Gender parity in university governance, teaching and training on gender equality for students and university personnel, and promoting research into gender are among measures ratified last week by French government ministers and organisations representing higher education institutions.
The Charter for Equality of Women and Men – Charte pour l’Égalité Femmes-Hommes – was signed on 28 January by Geneviève Fioraso and Najat Vallaud-Belkacem, minister for higher education and research and minister for women’s rights respectively, and the heads of the three conferences of university presidents (CPU), engineering schools (CDEFI) and grandes écoles (CGE), which together represent 300 higher education institutions.
While there are more women than men students in France, the proportion of female academics falls as levels in the hierarchy rise. According to most recent government figures, in universities women represent only 24% of professors, 27% of central committee members and 8% of managers. The number of women university presidents has halved since 2008 from 16 to eight in 2012.
Students tend to choose disciplines according to their gender, with women more often opting for languages, arts and human and social sciences, and men dominating sports sciences and basic and applied sciences.
Internationally France ranks below the 46% average in OECD countries for women’s representation among new PhDs, in 2009 scoring 43% – just ahead of The Netherlands and Belgium, but behind Iceland (63%), the United States (52%) and the United Kingdom (45%).
The new charter, which is non-binding but institutions are asked to adopt, is in line with the government’s overall gender equality policy introduced last year. After a common introduction it contains two sections, one endorsed by the CPU and CDEFI and the other by the CGE.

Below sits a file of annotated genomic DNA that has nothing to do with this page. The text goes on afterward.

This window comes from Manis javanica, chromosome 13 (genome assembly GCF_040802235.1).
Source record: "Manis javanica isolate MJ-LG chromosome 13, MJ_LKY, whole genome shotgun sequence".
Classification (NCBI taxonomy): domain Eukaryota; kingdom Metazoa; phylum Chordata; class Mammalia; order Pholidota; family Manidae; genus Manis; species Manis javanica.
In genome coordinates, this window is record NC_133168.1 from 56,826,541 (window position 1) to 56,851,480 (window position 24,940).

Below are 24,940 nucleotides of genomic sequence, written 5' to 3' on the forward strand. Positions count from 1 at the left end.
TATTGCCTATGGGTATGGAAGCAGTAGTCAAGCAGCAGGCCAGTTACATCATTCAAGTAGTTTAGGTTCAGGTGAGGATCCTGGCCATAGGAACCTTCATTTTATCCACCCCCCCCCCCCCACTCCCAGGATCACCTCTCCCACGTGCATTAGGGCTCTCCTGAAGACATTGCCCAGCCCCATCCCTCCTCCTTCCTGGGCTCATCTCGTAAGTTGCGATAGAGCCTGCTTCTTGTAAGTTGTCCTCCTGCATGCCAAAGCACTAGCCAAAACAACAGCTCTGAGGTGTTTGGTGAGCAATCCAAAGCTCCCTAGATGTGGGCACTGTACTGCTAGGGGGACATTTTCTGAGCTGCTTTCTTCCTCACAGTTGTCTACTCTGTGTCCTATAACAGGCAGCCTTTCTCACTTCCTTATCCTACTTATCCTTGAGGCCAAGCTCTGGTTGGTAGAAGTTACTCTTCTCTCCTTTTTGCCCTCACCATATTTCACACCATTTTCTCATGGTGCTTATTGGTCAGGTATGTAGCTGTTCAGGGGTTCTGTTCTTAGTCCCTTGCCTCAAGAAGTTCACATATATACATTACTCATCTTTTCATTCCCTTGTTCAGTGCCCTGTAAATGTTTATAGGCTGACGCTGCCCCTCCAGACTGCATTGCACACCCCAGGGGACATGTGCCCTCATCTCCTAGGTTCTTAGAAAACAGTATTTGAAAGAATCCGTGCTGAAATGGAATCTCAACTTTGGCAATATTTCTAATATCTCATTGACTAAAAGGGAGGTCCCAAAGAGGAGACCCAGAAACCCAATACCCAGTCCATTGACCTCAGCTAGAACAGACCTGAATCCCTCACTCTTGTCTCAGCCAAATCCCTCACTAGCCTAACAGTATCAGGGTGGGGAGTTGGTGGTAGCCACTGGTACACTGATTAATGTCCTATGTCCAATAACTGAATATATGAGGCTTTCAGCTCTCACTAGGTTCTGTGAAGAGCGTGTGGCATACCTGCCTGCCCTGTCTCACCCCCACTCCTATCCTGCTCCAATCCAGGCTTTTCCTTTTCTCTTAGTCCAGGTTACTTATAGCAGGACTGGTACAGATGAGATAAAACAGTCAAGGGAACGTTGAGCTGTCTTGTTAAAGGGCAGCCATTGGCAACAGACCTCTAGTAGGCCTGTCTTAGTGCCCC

The CPU and CDEFI call for institutions to follow such practices as instilling mutual respect and discouraging sexual stereotyping; elimination of sexist language in administrative documents; annual publication of statistics concerning gender within the university; and debate on issues arising.
They recommend measures to ensure better gender balance of students across the curriculum; that students should not be penalised because of family obligations; and that they should be informed about rights and help for victims of violence and sexual harassment.
For university personnel, the CPU and CDEFI say women and men should be proportionally represented at all levels of governance and encouraged to take part in gender equality training. They should be kept informed about rights to maternity, paternity and other parental leave, and to part-time working.
Compulsory measures in the CGE’s less detailed section comprise education to raise students’ gender awareness, day courses for teaching staff, and the inclusion in students’ internship reports of a personal observation about gender equality. CGE options include gender studies that would count towards final results and coaching for women students to prepare them for business careers.
At the charter-signing ceremony Fioraso also presented the ministry’s wide-ranging action plan of more than 40 measures to combat sexism and discrimination in higher education and research.
These include integrating equity aims and actions into contracts between the ministry and institutions, with the appointment of university equality officials responsible for coordinating and carrying out policies; developing the teaching of gender equality in all courses; preventive action to combat violence against women, including sexual harassment; and priority for research into gender issues.
Legislation on higher education and research to take effect later this year will introduce gender parity into governance of universities and other higher education institutions, a key element of the ministry’s plan.
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